Nelson, a member of the Human Biology and the Public Health Sciences Divisions at Seattle’s Fred Hutchinson Cancer Research Center, hopes to do just that. A practicing oncologist who specializes in treating prostate cancer, Nelson is planning a clinical trial utilizing rapamycin together with standard treatments. “Blocking the damage response in normal cells that have been bathed in chemotherapy could be instrumental in keeping errant or dormant cancer cells from starting down the path to proliferation,” he said. “We are eager to test this in select patients.”
“These findings may indeed have applicability for both aging and tumor growth,” said Harvey Cohen, MD, Director, Center for the Study of Aging & Human Development at Duke University’s School of Medicine. “Senescence-activated inflammation could be driving the increased incidence of cancer that we see with aging.” Dr. Cohen, whose research program includes studies on cancer in the elderly and molecular pathways that lead to functional decline, said. “While this study took place in mice, the work sets the scene to do early clinical trials in humans. Inflammation has a role in almost all tumor development and some cancers are more inflammatory than others. It would be interesting to see the effect that rapamycin has on those tumors and the surrounding tissue.”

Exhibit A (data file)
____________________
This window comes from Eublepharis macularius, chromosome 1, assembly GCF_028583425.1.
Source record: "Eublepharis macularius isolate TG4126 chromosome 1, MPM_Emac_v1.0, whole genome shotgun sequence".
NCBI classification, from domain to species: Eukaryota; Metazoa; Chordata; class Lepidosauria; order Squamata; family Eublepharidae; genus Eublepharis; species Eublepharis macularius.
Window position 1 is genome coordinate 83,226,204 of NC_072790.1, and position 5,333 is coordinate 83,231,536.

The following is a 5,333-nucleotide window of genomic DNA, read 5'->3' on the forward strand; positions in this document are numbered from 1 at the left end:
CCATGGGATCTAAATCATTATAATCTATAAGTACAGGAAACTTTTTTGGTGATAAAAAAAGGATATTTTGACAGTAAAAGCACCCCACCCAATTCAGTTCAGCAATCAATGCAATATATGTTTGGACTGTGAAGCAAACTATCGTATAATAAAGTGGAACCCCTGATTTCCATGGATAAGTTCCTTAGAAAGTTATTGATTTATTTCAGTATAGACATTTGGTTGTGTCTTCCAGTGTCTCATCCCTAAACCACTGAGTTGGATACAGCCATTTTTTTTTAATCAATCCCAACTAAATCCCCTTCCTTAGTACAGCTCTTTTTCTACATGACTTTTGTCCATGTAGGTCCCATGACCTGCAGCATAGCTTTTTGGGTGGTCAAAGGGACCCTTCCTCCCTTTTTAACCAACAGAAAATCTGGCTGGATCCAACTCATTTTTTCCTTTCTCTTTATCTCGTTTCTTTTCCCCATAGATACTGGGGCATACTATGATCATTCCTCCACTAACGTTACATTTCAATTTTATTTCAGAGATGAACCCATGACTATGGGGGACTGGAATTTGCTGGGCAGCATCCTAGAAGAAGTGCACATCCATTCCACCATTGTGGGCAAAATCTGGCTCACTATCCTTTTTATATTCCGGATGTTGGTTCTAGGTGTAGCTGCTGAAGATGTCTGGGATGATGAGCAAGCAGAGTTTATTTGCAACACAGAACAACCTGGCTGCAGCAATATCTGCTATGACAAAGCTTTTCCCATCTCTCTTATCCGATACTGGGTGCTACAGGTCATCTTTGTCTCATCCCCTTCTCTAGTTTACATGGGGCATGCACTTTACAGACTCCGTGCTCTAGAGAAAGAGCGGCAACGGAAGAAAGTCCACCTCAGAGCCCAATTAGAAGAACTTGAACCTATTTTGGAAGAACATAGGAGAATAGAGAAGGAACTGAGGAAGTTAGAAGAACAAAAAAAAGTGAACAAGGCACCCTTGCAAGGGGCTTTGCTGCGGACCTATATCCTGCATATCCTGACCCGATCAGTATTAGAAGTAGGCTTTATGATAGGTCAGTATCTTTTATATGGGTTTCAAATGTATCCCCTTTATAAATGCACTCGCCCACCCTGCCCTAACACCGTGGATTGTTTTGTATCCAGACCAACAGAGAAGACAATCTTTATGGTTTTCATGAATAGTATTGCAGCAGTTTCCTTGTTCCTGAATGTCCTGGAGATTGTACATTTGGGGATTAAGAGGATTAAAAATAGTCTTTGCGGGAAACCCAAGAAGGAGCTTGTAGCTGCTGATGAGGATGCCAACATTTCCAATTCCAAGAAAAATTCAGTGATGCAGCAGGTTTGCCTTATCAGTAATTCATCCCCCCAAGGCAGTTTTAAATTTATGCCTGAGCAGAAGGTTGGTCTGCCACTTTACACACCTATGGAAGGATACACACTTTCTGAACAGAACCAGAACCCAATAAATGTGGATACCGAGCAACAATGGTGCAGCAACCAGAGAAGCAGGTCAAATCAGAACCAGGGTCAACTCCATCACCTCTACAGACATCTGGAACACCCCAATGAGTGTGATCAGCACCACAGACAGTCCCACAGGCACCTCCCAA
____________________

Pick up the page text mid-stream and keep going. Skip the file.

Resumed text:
Laberge said the paradigm-shifting potential of intermittent dosing is based on the fact that it takes time for the inflammatory loop (fueled by the senescence-associated secretory phenotype or SASP) to form and time for it to re-establish itself after a brief treatment of rapamycin. “Rapamycin blocks the production of a protein called IL-1alpha. This in turn, suppresses IL6, a well-known inflammatory cytokine, at the level of transcription, which prevents the production of the IL6 protein,” said Laberge. “Because it acts at a deeper level within the cellular process it takes longer for it to get started again.” He also points out that treatment with rapamycin selectivity impacts the SASP, preserving the function of factors essential for wound healing. “It’s an elegant solution – imagine using a small hammer to delicately knock out one thing that is causing problems. We knocked it out and it stayed out long enough to benefit the health of the animal.”